12. belvdr macrumors 603

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    Aug 15, 2005
    #12
    You're contradicting yourself, as your example is very true. It's not a restart really that is worrisome; it's a power down.

    Old disk drives that have been spinning for some time are a concern when powered off. The reason is that the motor has weakened, and while it has enough power to keep the platter spinning, it may not have enough power to start the platter spinning.

    Thus, it takes more energy to start the platters spinning than it does to keep them spinning. That's basic physics.

    EDIT: Just saw your reply above (must have been posted while I was typing). Power = effort required in my example. The motors will pull more current when starting up versus after they get the platters spinning.
     
  13. steveza macrumors 68000

    steveza

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    #13
    Yeah sorry for the confusion - the English language is a wonderful thing :)
     
  14. belvdr macrumors 603

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    #14
    Yeah, I grew up here, and it still confuses me. :)
     
  15. Keniff thread starter macrumors 6502a

    Keniff

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    #15


    Thanks for posting that Link, it's a very interesting article on the subject...
     
  16. grue macrumors 65816

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    #16
    I have nothing but respect for anyone who learns English as a second language… it's ridiculous.
     
  17. More macrumors regular

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    #17
    Ahh. One of those urban myths finally dispelled. I've been thinking about this recently as I always switch off my mac pro every night at the wall socket - after shutting it down obviously. Good to know I can continue to do it with no adverse affects :D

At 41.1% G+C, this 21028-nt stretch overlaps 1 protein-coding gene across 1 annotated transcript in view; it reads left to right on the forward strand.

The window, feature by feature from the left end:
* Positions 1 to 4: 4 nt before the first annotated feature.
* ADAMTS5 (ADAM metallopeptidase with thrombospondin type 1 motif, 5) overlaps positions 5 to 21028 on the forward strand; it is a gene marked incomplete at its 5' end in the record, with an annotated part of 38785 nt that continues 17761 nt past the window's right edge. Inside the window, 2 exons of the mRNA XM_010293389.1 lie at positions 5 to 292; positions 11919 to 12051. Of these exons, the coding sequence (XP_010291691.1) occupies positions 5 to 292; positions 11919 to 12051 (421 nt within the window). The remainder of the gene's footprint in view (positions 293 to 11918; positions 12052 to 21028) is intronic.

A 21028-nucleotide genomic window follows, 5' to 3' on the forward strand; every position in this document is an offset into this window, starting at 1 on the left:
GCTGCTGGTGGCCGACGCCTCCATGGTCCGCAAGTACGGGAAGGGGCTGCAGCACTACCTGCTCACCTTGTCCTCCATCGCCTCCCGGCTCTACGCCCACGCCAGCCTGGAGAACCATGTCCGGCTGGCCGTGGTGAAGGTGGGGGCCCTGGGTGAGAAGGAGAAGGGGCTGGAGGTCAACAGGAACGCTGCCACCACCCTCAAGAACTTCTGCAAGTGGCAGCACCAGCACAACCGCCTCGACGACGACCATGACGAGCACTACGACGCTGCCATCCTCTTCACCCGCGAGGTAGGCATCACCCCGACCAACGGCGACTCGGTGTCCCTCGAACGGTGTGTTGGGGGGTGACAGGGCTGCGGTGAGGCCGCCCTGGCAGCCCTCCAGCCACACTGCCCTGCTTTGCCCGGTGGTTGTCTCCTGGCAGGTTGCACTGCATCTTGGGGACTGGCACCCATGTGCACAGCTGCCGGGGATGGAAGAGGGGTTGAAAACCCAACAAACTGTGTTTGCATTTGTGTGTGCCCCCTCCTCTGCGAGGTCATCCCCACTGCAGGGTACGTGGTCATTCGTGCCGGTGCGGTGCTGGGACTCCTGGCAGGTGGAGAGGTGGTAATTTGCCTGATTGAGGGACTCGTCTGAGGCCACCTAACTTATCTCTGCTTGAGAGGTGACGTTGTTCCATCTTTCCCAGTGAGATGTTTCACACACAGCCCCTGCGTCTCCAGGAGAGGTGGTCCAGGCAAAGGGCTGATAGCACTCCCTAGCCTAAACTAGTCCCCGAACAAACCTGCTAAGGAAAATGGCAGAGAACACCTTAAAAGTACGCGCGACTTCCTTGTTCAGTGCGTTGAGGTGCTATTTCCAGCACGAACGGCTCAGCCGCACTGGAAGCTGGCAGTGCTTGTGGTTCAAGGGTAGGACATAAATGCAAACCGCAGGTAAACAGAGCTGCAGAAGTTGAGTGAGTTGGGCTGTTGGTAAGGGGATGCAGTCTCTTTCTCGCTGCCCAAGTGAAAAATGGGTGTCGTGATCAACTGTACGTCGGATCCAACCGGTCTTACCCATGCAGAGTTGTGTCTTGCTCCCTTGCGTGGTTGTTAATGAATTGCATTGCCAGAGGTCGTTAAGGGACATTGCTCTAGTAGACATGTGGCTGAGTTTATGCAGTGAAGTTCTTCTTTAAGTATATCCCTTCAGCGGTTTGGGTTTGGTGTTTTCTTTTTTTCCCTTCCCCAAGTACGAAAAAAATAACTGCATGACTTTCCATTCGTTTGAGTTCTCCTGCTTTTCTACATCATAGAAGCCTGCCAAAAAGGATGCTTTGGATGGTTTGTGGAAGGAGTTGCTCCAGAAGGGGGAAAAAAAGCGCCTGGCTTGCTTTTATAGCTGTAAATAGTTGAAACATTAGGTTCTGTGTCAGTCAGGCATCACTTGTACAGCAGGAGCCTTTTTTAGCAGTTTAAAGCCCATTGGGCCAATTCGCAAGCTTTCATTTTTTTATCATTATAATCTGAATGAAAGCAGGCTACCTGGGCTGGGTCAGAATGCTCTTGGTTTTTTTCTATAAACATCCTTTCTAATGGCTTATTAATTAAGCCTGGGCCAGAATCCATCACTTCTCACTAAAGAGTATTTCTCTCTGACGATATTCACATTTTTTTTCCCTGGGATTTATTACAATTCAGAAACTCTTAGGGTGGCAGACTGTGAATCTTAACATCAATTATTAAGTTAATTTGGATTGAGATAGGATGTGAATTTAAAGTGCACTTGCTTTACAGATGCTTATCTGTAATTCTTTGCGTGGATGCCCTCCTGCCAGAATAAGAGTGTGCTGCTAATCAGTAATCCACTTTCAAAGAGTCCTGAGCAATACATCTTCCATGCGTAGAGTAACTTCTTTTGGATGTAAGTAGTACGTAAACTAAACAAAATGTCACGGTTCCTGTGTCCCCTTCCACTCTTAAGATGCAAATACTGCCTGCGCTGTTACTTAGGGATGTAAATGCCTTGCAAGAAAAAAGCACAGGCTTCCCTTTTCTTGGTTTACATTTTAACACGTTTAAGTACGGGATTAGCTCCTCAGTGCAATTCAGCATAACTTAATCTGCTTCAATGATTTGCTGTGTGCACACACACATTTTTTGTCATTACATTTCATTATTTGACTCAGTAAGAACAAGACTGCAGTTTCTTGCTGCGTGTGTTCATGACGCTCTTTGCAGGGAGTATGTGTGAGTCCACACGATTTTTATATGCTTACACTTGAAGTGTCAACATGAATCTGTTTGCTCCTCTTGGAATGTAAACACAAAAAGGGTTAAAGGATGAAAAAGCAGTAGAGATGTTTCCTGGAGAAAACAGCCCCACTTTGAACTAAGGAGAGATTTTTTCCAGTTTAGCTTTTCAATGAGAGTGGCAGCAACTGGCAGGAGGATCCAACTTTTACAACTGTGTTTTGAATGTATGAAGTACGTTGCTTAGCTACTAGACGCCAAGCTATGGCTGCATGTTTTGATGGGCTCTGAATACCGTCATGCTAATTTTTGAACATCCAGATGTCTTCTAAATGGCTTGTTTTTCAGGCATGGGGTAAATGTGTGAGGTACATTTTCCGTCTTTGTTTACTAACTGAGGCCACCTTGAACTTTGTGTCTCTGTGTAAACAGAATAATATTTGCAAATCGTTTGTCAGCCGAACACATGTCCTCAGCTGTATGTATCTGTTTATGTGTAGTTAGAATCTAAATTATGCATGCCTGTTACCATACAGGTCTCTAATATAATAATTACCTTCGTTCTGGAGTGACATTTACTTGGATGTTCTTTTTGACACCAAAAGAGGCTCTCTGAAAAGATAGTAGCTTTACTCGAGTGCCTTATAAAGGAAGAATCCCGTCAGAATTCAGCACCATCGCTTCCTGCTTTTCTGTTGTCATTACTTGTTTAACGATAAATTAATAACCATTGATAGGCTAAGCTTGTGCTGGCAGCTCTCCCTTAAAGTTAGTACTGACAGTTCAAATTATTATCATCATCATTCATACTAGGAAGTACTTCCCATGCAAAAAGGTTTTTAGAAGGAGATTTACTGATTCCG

18. grue macrumors 65816

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    #18
    Ok, I have to admit I have no idea, so I'm going to ask:

    What's the point of switching stuff off at the wall socket when it's already powered down? Yes, it probably draws 1-5 watts doing nothing, but really, what's the difference?
     
  19. irishgrizzly macrumors 65816

    irishgrizzly

    Joined:
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    #19
    Is it because it good practice for reducing these kind of costs?

    [​IMG]


    Plus if you don't have a surge protector you can safe guard your stuff this way.
     
  20. pwn247 macrumors 6502

    pwn247

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    #20
    I only turn my Mac Pro off when I know I'm not going to be using it for 5+ days.

    5 days is where I draw the line between sleep or off. I'll put her to sleep 99% of the time!

    And as for the machine "burning out", I think that's just a big myth. The only thing that I could see being hurt by an on/off type of procedure would be the hard drives spinning up and down. While this does decrease the life of the hard drive, it's not necessarily something to be too concerned about.
     
  21. grue macrumors 65816

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    #21
     
  22. More macrumors regular

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    Dec 27, 2008
    #22
    I switch it off at the wall because my 30" ACD white block power adaptor makes an annoying high pitched whine and since my system is in the bedroom it drives me nuts ;)
     
  23. grue macrumors 65816

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    #23
    OOf. That I can understand, then.
     
  24. fatespawn macrumors member

    fatespawn

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    Feb 22, 2009
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    #24
    I have 3 surge protectors in my home office.

    One for each of our 2 computers, and a common surge protector that I use for things that ~should~ always be on.

    The 2 protectors on each computer get turned off at night (they are mounted under my desk with the switches easily accesable. Also attached to these protectors are items like speakers, external HD's, powered USB hubs, etc - things solely associated with each computer.

    On the 3rd protector is my Cable Modem, Router, Printer, and cordless phone. These things are always ON.

    OCD? No. It makes my wife happy when she reads articles on VAMPIRE energy :).

    -fate
     
  25. dusanv macrumors 6502

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    Mar 1, 2006
    #25
    I think it's almost a complete waste of time to shut it down. I borrowed a 'Kill-a-Watt' from a friend at one point in the past. My Mac Pro consumes 14 W when off (!!!) and 20 W when put to sleep. Startup is intensive, power draw is 400 W for two minutes. My monitor draws 6 W, regardless whether it's off or asleep.